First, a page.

KhaliatNahal (Honeycomb Buns or Bee’s Hive Buns)

This moth for WE KNEAD TO BAKE  Aparna set us a relatively easy bake KhaliatNahal (Honeycomb Buns or Bee’s Hive Buns).

full khal

The  bread that can be made sweet or savoury. It is typical of Middle Eastern confectionery  that it is filled and then covered with sugar syrup/ glaze which is typical of Middle Eastern confectionery.

As usual Aparna has been through and  has said that,” Khaliat al Nahal (also known as KhaliatNahal) translates as Bee’s Hive in Arabic. This is because the buns are baked close to each other in a round pan where they form a honeycomb like pattern. They’re traditionally made sweet and glazed with honey flavoured syrup, though savoury versions are also made.”

The  Yield is   18 smallish buns,  in case you halve the recipe then  6” or 7” round cake tin to bake. These could be baked individually in muffin tins but then the  “honeycomb” pattern is lost.”

Traditionally, the filling used in this bread is a small piece of plain cream cheese but Aparna gave us a choice of filling, sweet or savoury.

I had made a mixture of paneer, onions, garlic and Italian seasoning and was thinking of adding salt at the last moment. Then the sleeping brain cells woke up and I realised that adding salt and then poofing the mix with onions will give me soggy bread so I hurriedly changed my stuffing.

khal close

KhaliatNahal (Honeycomb Buns or Bee’s Hive Buns)
For the dough:
  • 1 cup lukewarm milk
  • 1 1/2 tsp active  yeast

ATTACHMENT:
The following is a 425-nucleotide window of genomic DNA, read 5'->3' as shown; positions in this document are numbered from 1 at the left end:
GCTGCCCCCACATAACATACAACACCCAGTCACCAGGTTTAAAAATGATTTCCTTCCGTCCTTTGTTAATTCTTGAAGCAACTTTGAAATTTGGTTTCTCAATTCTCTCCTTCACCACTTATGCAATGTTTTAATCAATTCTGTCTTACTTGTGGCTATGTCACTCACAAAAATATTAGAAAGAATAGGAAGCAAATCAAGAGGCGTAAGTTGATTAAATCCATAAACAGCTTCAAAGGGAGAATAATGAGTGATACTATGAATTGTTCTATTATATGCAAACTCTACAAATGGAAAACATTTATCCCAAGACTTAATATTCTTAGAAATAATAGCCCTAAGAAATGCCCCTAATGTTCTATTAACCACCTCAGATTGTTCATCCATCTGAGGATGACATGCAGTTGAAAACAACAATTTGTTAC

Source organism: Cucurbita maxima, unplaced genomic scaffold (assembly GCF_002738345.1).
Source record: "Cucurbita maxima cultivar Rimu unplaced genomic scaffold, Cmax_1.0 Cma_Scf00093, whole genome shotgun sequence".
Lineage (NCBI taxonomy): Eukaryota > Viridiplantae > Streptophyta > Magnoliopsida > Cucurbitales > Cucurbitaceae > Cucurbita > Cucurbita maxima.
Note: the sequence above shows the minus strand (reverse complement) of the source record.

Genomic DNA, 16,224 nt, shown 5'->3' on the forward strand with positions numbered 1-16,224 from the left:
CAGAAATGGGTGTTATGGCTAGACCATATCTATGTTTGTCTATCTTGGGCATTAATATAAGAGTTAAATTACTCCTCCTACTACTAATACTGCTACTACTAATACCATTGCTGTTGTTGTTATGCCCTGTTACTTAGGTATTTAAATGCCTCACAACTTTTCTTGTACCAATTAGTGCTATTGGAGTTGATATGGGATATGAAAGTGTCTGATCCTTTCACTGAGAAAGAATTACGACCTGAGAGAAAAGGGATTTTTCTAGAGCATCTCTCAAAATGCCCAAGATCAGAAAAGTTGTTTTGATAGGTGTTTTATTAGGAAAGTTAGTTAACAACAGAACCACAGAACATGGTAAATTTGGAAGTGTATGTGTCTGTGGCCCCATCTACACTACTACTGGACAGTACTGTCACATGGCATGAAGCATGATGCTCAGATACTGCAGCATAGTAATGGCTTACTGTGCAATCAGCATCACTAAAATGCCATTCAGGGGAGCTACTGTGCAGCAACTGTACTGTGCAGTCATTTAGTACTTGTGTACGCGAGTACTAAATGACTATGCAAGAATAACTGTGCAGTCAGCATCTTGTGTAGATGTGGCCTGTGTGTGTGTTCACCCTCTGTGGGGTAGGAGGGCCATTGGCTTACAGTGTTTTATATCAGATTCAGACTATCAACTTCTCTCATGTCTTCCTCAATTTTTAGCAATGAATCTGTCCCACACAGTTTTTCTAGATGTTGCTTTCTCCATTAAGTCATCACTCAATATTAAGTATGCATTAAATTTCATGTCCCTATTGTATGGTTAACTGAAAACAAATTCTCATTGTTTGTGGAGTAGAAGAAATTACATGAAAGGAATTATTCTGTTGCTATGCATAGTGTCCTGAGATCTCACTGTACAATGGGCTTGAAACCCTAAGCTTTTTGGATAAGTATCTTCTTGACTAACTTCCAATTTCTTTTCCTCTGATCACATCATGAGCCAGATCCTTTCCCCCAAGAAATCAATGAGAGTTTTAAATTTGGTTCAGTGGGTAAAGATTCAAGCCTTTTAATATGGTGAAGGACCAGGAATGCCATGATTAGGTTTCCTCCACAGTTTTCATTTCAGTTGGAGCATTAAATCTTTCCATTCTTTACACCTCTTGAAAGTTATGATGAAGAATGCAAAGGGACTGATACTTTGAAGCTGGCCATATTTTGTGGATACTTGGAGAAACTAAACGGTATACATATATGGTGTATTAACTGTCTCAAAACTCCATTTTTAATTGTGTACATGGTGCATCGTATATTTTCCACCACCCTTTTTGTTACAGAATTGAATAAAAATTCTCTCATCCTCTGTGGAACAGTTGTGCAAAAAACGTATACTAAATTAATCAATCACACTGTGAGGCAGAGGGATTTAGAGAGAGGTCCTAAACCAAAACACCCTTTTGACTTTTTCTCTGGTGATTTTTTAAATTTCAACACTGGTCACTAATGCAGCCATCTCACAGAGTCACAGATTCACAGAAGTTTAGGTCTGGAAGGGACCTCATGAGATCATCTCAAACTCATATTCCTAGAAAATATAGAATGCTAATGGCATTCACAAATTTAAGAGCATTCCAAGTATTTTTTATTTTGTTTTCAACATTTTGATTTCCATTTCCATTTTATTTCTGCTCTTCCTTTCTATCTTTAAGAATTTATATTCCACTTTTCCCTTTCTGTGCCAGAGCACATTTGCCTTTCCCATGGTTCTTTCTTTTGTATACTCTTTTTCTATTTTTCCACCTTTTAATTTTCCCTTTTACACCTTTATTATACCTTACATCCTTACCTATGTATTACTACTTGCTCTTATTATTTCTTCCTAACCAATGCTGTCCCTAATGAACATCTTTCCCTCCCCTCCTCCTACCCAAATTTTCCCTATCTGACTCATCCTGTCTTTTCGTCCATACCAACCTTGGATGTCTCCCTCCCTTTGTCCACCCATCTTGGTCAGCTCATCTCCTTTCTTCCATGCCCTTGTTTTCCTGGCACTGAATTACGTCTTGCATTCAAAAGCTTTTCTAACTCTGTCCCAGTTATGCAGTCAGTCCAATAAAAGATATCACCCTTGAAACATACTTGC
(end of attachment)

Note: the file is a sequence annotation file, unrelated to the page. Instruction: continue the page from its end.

• 1 tsp sugar
  • 2 1/2 cups all-purpose flour
  • 3 tbsp sugar (for sweet bread)
  • 3/4 to 1 tsp salt (for savoury bread) OR 1/4 tsp salt (for sweet bread)
  • 40gm butter, melted
  • 2 tbsp milk for brushing the dough
  • 2 tbsp white sesame seeds for sprinkling on top (optional; only for savoury bread)
For the filling:

1 cup of filling (approximately)  sweet or savoury

I made the Savoury version so I used

½ cup crumbled paneer/ cottage cheese,

2 Cauliflower florets


1 red capsicum that had seen better days


Red chilli powder

Garlic powder

Just mix and set aside.

  •  Melt the butter and then collect all your ingredients. By the time you collect your ingredients the butter will cool down.
  • Mix 2 cups of the flour, salt and melted butter in the bowl.mix well.
  • Add the sugar and milk and heat to lukewarm then add the yeast. Stir well. Set aside for 10 minutes or till you see the bubbling yeast.
  • Add this to the flour mixture and knead till you get a smooth and elastic dough which is not sticky. Adding as much needed of the remaining 1/2 cup of flour as you need to get the consistency of bread dough. I needed all  of 2 1/2 cups of flour.
  • Shape the dough in a ball and l and place it in a well-oiled bowl, turning it to coat completely with the oil.
  • Cover and let it rise till double in volume, for about an hour.
  • Grease a 9” round cake tin.
  •  Turn the dough out onto your work surface in my case the kitchen platform.
  • I did not need to flour it as the dough is quite manageable as it was.